bonnets

Students join international bonnet project

A group of South West university textile and fashion students have sewn and embroidered nearly 40 bonnets as part of a worldwide project to commemorate convict women sent to Australia.

The group, all first year university course students in Textiles, Fashion and Design at Somerset College, Taunton, are taking part in the international project Roses From The Heart, to sew 25,266 bonnets in memory of convict women.

The project invites people around the world to make a bonnet tribute to commemorate the value of a convict woman’s life, as well as consider themes of past and contemporary exploitation. Bonnet makers were invited to embroider something special – such as a rose or a heart, in memory of people uprooted from all that was familiar and dear to them.

The students each researched a particular woman convict, read out their stories to each other, and included the names on the bonnets they embroidered.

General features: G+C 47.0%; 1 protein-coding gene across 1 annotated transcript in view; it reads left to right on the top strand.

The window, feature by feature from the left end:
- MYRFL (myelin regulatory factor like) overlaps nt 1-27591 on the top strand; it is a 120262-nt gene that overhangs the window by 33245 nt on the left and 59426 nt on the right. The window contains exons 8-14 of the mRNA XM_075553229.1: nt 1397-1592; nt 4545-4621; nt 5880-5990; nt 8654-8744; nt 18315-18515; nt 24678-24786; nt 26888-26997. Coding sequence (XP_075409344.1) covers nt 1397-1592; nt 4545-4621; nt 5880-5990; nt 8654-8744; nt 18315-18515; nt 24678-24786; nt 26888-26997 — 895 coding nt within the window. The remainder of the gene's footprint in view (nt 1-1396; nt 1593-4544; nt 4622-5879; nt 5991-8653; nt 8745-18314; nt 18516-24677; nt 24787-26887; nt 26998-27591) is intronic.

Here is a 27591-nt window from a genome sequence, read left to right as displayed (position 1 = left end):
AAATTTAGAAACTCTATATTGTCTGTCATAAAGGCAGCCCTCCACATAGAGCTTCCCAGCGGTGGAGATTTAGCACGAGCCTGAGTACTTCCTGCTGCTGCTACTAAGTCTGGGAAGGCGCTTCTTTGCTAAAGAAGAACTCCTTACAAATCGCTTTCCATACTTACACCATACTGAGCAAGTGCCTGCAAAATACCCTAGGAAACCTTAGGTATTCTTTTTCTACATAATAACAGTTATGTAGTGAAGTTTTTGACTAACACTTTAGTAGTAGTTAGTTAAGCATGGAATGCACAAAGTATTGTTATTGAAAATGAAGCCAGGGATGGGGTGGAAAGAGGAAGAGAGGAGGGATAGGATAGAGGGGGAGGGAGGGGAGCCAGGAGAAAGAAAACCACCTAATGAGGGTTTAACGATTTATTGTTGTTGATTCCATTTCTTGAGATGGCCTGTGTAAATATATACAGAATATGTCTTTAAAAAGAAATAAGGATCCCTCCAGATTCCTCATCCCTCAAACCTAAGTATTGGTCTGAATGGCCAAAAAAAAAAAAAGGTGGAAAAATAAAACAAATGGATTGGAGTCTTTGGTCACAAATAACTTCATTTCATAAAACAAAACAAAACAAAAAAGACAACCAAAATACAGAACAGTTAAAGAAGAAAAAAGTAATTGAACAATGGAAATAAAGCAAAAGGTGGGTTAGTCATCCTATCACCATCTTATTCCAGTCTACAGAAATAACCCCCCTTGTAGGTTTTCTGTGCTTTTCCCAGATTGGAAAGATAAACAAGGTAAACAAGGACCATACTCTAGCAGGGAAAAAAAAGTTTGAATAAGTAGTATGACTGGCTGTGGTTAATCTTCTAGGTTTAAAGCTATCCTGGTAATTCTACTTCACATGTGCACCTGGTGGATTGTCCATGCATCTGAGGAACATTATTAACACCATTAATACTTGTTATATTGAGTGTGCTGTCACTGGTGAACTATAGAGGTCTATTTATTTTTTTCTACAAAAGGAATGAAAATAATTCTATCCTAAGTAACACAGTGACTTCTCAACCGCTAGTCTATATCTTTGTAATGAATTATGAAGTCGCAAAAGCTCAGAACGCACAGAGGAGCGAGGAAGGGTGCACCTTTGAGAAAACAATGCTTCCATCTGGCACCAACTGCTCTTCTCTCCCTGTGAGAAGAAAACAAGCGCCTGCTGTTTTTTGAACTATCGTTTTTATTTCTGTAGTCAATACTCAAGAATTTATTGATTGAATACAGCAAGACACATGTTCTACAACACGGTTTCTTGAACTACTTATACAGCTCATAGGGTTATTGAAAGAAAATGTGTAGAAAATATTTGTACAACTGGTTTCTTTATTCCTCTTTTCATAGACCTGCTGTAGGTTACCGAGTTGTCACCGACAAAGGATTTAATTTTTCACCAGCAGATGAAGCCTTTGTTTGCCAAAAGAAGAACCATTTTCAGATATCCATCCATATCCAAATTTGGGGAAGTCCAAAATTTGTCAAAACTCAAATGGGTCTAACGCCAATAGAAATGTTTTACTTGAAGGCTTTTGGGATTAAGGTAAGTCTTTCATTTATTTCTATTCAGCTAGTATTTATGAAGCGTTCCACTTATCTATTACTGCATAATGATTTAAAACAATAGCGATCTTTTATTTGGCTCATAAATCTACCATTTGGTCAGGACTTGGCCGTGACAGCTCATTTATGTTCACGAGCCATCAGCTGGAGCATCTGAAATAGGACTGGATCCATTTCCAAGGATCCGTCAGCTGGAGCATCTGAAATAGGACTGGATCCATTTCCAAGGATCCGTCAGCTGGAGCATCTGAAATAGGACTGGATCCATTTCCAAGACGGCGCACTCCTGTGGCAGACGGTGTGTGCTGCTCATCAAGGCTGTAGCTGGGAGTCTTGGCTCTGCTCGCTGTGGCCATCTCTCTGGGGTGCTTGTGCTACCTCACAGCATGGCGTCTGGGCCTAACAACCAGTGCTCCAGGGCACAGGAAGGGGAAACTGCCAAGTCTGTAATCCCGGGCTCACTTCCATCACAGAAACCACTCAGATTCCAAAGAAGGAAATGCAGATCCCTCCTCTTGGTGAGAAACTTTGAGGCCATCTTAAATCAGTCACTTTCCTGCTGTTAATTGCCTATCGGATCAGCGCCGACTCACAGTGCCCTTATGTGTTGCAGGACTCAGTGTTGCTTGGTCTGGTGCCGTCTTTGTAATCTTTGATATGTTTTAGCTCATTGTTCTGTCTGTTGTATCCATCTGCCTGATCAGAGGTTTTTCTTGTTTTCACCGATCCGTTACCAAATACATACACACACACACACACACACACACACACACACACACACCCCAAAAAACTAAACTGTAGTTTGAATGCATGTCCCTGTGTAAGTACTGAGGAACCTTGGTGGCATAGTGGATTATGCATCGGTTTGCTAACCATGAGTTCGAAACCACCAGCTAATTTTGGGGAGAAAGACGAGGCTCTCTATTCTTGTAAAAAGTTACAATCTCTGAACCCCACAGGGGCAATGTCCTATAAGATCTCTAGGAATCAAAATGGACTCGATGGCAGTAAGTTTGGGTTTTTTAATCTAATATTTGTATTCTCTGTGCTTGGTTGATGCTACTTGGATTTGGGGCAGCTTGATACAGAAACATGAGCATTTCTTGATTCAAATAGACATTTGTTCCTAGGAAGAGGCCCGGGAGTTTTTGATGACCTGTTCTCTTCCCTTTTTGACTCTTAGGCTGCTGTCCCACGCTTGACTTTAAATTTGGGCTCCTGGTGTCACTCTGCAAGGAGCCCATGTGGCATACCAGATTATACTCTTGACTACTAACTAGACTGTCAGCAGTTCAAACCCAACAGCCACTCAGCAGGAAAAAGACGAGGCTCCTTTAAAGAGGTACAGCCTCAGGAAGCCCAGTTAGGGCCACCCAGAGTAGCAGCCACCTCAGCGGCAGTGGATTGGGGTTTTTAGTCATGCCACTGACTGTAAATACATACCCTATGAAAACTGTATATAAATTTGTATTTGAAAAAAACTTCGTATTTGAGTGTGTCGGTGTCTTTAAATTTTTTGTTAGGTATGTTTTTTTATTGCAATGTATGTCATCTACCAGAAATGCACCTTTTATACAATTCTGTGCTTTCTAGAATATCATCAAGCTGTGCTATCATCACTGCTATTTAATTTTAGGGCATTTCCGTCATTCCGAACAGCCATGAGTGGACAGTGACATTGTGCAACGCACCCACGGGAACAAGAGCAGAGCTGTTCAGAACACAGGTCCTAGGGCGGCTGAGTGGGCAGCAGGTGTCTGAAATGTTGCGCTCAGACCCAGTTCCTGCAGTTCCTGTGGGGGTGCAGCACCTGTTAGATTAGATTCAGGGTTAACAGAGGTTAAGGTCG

Their involvement came about after great-grandmother Anne Hughes of Evesham heard about the project from her daughter, Somerset textiles and fashion lecturer Imelda Hughes. Anne, 85, decided to sew three bonnets to commemorate convict Sarah Bellamy, transported from her nearby village of Belbroughton in 1787 at the age of 17 after being accused of stealing £15.

She sent them to her daughter to post off. “We were so inspired by my mother’s work and the story of the Belbroughton lass, we decided to take the project further with our students,” said Imelda Hughes, who is Head of university courses in Textiles, Fashion and Design at Somerset College, Taunton.

“It’s been a moving project for our students, and I’m very grateful to my mother who inspired our work with her own lovely sewing,” said Imelda.

The Roses from the Heart project has been started by conceptual artist Christina Henri from Hobart, Tasmania. It examines the exploitation of mainly white ‘slaves’ – convict women – and considers the contemporary exploitation of humans, especially women, in manufacturing industry sweat shops.

The brief asks people to sew a bonnet and be part of history. 25,266 bonnets made with empathy for convict women who endured much but received little recognition, although their economic and social contribution was enormous.

Sewers are asked to embroider something special, a rose for an English / Irish rose, uprooted from all that was familiar; a heart to show the tribute is made with empathy.
 
Caption: Students with their embroidered bonnets